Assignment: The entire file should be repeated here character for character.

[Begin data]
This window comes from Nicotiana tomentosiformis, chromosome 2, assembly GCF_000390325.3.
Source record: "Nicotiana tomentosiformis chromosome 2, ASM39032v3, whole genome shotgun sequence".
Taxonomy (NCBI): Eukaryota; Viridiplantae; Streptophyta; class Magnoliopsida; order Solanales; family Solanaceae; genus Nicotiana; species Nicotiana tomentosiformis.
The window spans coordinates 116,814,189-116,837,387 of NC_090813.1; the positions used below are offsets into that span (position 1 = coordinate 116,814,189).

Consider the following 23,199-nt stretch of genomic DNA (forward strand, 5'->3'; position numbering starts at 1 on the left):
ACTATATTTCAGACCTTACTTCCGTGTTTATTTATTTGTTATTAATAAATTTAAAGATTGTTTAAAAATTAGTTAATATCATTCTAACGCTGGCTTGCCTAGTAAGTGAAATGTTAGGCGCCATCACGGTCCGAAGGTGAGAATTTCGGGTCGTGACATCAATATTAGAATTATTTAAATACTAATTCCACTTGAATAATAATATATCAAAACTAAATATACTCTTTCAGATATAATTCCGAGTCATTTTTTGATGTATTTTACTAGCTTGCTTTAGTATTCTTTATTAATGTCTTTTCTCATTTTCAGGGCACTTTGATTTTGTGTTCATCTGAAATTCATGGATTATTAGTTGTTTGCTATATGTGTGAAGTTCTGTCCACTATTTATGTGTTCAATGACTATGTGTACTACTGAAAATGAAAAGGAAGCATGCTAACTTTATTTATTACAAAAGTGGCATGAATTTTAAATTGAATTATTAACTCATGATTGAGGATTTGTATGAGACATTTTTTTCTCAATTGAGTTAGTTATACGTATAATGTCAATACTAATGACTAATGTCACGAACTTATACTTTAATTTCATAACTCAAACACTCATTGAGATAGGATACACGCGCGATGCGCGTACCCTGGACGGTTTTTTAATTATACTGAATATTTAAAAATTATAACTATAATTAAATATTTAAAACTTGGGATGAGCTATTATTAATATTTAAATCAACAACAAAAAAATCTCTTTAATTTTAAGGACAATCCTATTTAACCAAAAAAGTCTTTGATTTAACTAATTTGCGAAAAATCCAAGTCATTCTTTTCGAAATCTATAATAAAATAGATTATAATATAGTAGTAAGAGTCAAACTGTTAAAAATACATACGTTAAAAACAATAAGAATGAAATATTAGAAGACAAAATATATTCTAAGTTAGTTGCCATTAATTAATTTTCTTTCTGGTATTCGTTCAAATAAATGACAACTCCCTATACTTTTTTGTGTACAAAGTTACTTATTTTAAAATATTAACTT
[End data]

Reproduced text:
This window comes from Nicotiana tomentosiformis, chromosome 2, assembly GCF_000390325.3.
Source record: "Nicotiana tomentosiformis chromosome 2, ASM39032v3, whole genome shotgun sequence".
Taxonomy (NCBI): Eukaryota; Viridiplantae; Streptophyta; class Magnoliopsida; order Solanales; family Solanaceae; genus Nicotiana; species Nicotiana tomentosiformis.
The window spans coordinates 116,814,189-116,837,387 of NC_090813.1; the positions used below are offsets into that span (position 1 = coordinate 116,814,189).

Consider the following 23,199-nt stretch of genomic DNA (forward strand, 5'->3'; position numbering starts at 1 on the left):
ACTATATTTCAGACCTTACTTCCGTGTTTATTTATTTGTTATTAATAAATTTAAAGATTGTTTAAAAATTAGTTAATATCATTCTAACGCTGGCTTGCCTAGTAAGTGAAATGTTAGGCGCCATCACGGTCCGAAGGTGAGAATTTCGGGTCGTGACATCAATATTAGAATTATTTAAATACTAATTCCACTTGAATAATAATATATCAAAACTAAATATACTCTTTCAGATATAATTCCGAGTCATTTTTTGATGTATTTTACTAGCTTGCTTTAGTATTCTTTATTAATGTCTTTTCTCATTTTCAGGGCACTTTGATTTTGTGTTCATCTGAAATTCATGGATTATTAGTTGTTTGCTATATGTGTGAAGTTCTGTCCACTATTTATGTGTTCAATGACTATGTGTACTACTGAAAATGAAAAGGAAGCATGCTAACTTTATTTATTACAAAAGTGGCATGAATTTTAAATTGAATTATTAACTCATGATTGAGGATTTGTATGAGACATTTTTTTCTCAATTGAGTTAGTTATACGTATAATGTCAATACTAATGACTAATGTCACGAACTTATACTTTAATTTCATAACTCAAACACTCATTGAGATAGGATACACGCGCGATGCGCGTACCCTGGACGGTTTTTTAATTATACTGAATATTTAAAAATTATAACTATAATTAAATATTTAAAACTTGGGATGAGCTATTATTAATATTTAAATCAACAACAAAAAAATCTCTTTAATTTTAAGGACAATCCTATTTAACCAAAAAAGTCTTTGATTTAACTAATTTGCGAAAAATCCAAGTCATTCTTTTCGAAATCTATAATAAAATAGATTATAATATAGTAGTAAGAGTCAAACTGTTAAAAATACATACGTTAAAAACAATAAGAATGAAATATTAGAAGACAAAATATATTCTAAGTTAGTTGCCATTAATTAATTTTCTTTCTGGTATTCGTTCAAATAAATGACAACTCCCTATACTTTTTTGTGTACAAAGTTACTTATTTTAAAATATTAACTT